Once you have created a dataset or project and added your files to it, you can make it easier to find and more useful to others by describing, or documenting it. Documenting consists of creating the metadata for your dataset or project. Searches on data.world look at titles, descriptions, summary, and tags to match search strings so the more completely you describe your data the more chance it has of being found (for more information on searching see Finding data). The metadata collected is:
The starting point for describing your data is the dataset overview page. From here you can create the summary, edit the description, create the tags, set the licensing, and edit the data dictionary:
For a comprehensive review of the various components of the dataset pages see Tour data.world.
The summary of the dataset is one of two documents created with the dataset. The summary is where all of the information about the origin of the data, why you created the dataset, etc., is found. Use the Summary section to tell your data’s story. For example:
- Where did the data come from? Cite and link to your sources or include your details for a 'citation request'. Not only does this give credit where credit is due, but it helps other people evaluate the data's suitability for their needs.
- If you think a particular piece of context will be useful to others, add it.
- The best summaries cover the “who, what, where, when, why, and how” of the data.
- What’s the data telling you? What would others be interested to know about it? What have others found using this data?
- If the data has associated data dictionaries or other documentation, upload it and then link to it from your Summary.
- Make it visually friendly with Markdown styling. It’s easy to learn and goes a long way.
To write or edit the summary, select the Edit link in the top right corner of the summary window and you'll be taken to en edit window for the document Dataset summary in the workspace. The summary shown below was written with Markdown styling. There is a sidebar to the right of the summary window that is accessed by clicking the arrow in the upper right corner of the summary edit window will bring up a Markdown cheat sheet:
To see what your summary will look like formatted you can select the Preview tab:
Once you have saved your summary, if you used header formatting in it the right sidebar displays an outline of it with anchors to the various sections. In the example below the summary is very short, but the outline feature can be very useful for long summaries:
The dataset, all the files in it, and all the columns in the tabular files have description fields associated with them. Descriptions are very short and serve as a quick reference for the item they describe. To edit the description for the dataset you can select Edit next to the description, Edit next to About this dataset, or the Settings tab:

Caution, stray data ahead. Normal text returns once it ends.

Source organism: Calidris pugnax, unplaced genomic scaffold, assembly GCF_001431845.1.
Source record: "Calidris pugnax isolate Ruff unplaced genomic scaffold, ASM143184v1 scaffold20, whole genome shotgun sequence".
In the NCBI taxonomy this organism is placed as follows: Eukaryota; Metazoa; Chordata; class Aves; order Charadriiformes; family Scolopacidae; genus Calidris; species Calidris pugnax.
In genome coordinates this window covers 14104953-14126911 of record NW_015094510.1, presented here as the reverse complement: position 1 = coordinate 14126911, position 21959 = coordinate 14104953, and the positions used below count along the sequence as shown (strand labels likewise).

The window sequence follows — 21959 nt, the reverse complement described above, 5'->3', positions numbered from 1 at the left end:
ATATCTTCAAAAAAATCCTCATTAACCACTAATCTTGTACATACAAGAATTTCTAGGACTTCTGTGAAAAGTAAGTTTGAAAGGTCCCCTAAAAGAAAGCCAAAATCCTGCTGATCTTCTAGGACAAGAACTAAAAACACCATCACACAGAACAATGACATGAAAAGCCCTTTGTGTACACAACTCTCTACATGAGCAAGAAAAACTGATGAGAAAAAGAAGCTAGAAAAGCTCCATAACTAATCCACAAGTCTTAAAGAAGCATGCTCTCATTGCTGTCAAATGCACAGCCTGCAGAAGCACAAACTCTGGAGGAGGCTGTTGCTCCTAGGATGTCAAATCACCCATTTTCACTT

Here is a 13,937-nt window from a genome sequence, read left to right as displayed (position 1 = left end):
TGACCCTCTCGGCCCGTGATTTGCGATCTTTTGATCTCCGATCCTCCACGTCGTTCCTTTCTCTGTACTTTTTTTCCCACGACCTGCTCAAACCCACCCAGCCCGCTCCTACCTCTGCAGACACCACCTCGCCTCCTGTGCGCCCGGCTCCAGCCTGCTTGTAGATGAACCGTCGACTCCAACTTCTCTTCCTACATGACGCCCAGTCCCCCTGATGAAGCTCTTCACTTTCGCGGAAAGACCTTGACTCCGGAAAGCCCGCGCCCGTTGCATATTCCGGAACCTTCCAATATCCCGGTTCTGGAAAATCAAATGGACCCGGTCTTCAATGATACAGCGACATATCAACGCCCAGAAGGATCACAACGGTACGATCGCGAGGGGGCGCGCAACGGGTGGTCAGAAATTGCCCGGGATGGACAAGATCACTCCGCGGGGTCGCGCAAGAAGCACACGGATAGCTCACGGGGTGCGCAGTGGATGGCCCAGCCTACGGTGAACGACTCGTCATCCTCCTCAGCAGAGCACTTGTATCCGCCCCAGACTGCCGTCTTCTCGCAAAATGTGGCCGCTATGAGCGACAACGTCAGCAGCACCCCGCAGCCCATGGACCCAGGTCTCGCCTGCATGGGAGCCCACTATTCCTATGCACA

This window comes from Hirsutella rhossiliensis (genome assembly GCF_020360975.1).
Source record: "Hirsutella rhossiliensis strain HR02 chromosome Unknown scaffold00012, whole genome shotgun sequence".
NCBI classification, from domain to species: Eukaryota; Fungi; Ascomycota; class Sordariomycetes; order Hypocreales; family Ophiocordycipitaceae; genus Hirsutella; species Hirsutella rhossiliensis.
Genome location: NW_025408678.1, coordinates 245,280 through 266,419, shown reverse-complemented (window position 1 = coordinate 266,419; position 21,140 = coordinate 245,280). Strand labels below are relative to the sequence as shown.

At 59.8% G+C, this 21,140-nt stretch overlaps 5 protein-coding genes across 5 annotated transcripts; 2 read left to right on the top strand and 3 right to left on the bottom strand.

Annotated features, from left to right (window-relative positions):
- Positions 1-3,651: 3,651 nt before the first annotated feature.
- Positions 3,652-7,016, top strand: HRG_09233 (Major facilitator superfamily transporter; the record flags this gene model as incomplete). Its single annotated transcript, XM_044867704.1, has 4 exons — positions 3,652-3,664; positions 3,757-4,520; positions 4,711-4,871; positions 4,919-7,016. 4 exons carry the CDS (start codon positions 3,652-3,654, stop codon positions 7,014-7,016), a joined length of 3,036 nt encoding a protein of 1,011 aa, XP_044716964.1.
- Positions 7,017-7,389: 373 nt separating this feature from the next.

Tags are a powerful feature that you can use in a variety of ways to facilitate access to your data. For example, tags can be used to organize and group your data by topic, category, source, department, or team. They can be searched for explicitly with the Tags search operator, and can also help to filter down more generic search results.
The tag section is accessed from the dataset Overview tab. There is no limit to the number of tags you can use for a dataset, and there is an autofill feature on the tag field. If the dataset is owned by an organization, the tags displayed for autofill are chosen from all the tags used by the organization. If the dataset is not owned by an organization, the autofill suggestions are from a generic list of tags as well as from tags you have recently created:
The final piece of metadata to document on the Settings tab is the licensing information. licensing is determined by two factors:
- The licensing of the source documents in the dataset
- The wishes of the dataset owner
The general rule of thumb is that the most proscriptive license for the source material is the least proscriptive license that can be used for the dataset. However--existing source licensing again being taken into account--the owner of the dataset can choose even more stringent licensing for others who wish to use the dataset. Licensing selection is made via a dropdown menu in the licensing field:
For a comprehensive explanation of licensing on data.world see our article Understanding licensing.
The data dictionary is the other document created along with the dataset. The data dictionary contains:
- The names of all the files in the dataset
- A place to add descriptions for each file
- Metadata labels for each file
and for tabular files:
- Column names
- The format of the data in each column
- A place to add a description for each column
You can get to the data dictionary either from the Overview tab (right below the Summary) or from the Documents section in the left pane of the workspace:
Data dictionary entries for each file are edited separately by selecting the Edit link next to the filename in the data dictionary document. Every file--no matter what type--has a data dictionary entry which contains the file metadata for the file:
Tabular files also have a tab for columnar metadata where you can rename the columns, change their format, and add descriptions for them:
Changing column names is a great way to avoid the ambiguity that comes from having multiple columns with the same name returned by a search. It also renders obscure column names understandable. Changes to column names propagate throughout the data from the overview page to the query window, and the changes remain even if the data is updated from an external source.